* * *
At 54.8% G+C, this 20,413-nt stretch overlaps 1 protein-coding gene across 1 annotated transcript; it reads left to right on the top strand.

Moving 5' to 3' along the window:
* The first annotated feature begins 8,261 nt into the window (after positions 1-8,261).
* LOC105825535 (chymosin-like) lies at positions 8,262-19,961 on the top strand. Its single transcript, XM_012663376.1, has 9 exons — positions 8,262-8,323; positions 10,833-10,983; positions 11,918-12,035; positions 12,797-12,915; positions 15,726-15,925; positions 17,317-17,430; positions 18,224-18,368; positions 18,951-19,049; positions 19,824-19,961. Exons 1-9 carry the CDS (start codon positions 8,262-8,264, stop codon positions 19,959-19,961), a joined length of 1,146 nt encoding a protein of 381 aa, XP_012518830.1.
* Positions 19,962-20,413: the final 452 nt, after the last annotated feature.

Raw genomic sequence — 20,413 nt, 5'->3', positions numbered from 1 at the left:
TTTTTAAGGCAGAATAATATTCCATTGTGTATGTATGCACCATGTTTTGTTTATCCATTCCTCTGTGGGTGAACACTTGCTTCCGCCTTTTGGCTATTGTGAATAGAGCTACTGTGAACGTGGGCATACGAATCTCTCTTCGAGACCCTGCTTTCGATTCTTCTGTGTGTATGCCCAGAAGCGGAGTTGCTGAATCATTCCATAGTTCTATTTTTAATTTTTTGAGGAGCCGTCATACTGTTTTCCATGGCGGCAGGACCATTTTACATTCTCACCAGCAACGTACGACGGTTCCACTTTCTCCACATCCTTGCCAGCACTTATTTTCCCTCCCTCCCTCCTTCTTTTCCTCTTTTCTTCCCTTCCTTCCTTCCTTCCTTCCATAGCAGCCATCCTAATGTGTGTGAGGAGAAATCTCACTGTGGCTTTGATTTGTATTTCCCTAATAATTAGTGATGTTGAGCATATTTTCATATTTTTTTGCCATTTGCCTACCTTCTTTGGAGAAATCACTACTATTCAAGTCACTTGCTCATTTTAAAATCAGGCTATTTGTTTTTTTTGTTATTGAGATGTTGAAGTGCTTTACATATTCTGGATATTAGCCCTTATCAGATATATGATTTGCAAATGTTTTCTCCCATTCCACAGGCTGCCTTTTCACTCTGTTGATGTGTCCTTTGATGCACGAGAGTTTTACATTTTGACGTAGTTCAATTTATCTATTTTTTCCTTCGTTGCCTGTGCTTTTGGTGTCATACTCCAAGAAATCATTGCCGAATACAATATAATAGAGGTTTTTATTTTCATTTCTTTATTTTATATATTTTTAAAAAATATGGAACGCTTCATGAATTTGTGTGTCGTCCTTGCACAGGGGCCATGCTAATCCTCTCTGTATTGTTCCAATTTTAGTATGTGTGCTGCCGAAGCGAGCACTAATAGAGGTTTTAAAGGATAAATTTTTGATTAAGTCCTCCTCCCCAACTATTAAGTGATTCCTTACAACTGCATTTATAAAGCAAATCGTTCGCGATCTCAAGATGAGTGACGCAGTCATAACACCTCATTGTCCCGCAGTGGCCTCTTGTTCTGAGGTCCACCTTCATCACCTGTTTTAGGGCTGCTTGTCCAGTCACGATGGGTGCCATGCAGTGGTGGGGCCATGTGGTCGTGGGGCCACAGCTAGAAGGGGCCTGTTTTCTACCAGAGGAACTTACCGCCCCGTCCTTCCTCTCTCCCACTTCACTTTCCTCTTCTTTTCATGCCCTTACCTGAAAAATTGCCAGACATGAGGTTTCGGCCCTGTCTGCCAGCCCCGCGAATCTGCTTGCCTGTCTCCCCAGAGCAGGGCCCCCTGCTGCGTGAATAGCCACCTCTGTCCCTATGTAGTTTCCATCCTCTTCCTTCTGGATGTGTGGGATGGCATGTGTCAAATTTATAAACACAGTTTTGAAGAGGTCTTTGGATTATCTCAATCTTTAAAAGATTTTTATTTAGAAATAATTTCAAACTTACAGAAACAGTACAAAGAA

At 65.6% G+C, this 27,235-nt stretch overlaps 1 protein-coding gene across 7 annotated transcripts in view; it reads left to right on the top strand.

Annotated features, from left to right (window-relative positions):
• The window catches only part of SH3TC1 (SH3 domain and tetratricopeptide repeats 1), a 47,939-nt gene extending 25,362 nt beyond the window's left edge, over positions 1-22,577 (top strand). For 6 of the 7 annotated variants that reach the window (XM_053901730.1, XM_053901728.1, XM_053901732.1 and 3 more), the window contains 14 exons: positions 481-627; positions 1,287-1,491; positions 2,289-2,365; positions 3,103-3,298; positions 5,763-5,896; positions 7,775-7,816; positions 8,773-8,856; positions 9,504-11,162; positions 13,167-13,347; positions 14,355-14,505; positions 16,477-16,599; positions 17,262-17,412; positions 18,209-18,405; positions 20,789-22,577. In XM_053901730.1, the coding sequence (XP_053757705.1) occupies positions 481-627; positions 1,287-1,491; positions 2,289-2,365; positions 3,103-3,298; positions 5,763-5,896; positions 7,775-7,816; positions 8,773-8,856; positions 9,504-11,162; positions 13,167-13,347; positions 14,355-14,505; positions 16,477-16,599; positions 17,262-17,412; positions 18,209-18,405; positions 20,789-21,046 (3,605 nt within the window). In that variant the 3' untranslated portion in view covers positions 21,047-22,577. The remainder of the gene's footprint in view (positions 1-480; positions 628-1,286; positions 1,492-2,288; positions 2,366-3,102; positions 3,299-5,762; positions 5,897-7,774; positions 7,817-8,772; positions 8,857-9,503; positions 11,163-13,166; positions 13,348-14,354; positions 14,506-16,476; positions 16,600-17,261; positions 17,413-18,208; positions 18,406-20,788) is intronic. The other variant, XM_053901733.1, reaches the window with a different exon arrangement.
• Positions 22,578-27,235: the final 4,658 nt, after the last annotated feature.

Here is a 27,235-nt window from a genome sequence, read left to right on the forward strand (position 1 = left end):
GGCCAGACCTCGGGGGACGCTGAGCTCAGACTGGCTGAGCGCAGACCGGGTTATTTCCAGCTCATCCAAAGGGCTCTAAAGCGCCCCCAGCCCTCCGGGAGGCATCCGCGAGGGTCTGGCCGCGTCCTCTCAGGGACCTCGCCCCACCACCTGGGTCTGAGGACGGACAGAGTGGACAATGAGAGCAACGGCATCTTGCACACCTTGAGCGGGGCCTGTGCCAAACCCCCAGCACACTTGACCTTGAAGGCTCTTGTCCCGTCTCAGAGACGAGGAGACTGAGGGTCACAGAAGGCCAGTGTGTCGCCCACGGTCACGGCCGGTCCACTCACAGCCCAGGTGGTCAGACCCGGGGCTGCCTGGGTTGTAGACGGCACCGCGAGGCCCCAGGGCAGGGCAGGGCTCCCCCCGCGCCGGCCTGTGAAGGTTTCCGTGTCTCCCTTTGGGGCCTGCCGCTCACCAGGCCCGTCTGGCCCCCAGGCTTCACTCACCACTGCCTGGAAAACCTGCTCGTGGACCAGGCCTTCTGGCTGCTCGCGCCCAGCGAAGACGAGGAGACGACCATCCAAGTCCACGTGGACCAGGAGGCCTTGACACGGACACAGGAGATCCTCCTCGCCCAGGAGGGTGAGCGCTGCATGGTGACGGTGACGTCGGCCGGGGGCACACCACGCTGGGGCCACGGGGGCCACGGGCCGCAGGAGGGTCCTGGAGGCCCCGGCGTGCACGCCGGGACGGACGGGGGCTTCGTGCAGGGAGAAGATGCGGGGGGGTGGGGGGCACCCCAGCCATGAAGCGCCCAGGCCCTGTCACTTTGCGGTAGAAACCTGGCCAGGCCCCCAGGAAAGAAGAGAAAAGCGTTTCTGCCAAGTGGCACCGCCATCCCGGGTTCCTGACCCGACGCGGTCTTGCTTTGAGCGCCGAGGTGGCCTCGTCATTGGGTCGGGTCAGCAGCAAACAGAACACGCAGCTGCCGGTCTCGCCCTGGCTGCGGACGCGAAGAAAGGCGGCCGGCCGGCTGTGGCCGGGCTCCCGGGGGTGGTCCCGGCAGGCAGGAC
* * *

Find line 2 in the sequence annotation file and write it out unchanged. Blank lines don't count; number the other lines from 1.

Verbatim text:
Moving 5' to 3' along the window: